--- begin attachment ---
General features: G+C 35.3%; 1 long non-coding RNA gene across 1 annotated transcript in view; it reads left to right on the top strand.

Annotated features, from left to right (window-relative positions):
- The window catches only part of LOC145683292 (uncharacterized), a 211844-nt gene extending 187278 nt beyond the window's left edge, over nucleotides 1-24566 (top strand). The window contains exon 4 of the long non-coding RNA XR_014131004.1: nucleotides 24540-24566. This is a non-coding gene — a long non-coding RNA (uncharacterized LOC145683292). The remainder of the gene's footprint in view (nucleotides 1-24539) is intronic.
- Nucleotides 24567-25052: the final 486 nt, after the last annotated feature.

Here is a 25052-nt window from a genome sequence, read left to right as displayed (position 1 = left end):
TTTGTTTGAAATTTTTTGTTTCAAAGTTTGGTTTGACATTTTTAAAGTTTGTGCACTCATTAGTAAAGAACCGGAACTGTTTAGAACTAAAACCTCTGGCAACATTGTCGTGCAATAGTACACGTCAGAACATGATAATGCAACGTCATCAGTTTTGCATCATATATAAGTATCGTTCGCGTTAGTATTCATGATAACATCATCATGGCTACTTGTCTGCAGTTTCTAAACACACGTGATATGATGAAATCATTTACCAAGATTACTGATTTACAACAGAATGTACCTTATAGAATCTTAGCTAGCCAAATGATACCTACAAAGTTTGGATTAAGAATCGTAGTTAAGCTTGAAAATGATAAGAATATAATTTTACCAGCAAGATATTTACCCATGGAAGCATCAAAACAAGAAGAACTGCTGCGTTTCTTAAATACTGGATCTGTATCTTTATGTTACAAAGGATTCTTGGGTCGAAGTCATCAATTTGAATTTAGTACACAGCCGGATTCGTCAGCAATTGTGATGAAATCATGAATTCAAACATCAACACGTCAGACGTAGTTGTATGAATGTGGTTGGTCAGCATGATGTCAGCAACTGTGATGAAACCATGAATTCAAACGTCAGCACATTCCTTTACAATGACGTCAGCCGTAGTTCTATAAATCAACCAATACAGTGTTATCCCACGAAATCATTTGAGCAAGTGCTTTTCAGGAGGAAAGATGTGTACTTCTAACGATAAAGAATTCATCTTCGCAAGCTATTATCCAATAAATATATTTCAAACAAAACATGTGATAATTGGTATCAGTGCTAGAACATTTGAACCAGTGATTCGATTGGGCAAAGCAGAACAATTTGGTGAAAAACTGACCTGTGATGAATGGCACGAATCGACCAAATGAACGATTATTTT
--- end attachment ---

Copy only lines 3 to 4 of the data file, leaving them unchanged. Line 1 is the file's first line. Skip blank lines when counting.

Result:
- The window catches only part of LOC145683292 (uncharacterized), a 211844-nt gene extending 187278 nt beyond the window's left edge, over nucleotides 1-24566 (top strand). The window contains exon 4 of the long non-coding RNA XR_014131004.1: nucleotides 24540-24566. This is a non-coding gene — a long non-coding RNA (uncharacterized LOC145683292). The remainder of the gene's footprint in view (nucleotides 1-24539) is intronic.
- Nucleotides 24567-25052: the final 486 nt, after the last annotated feature.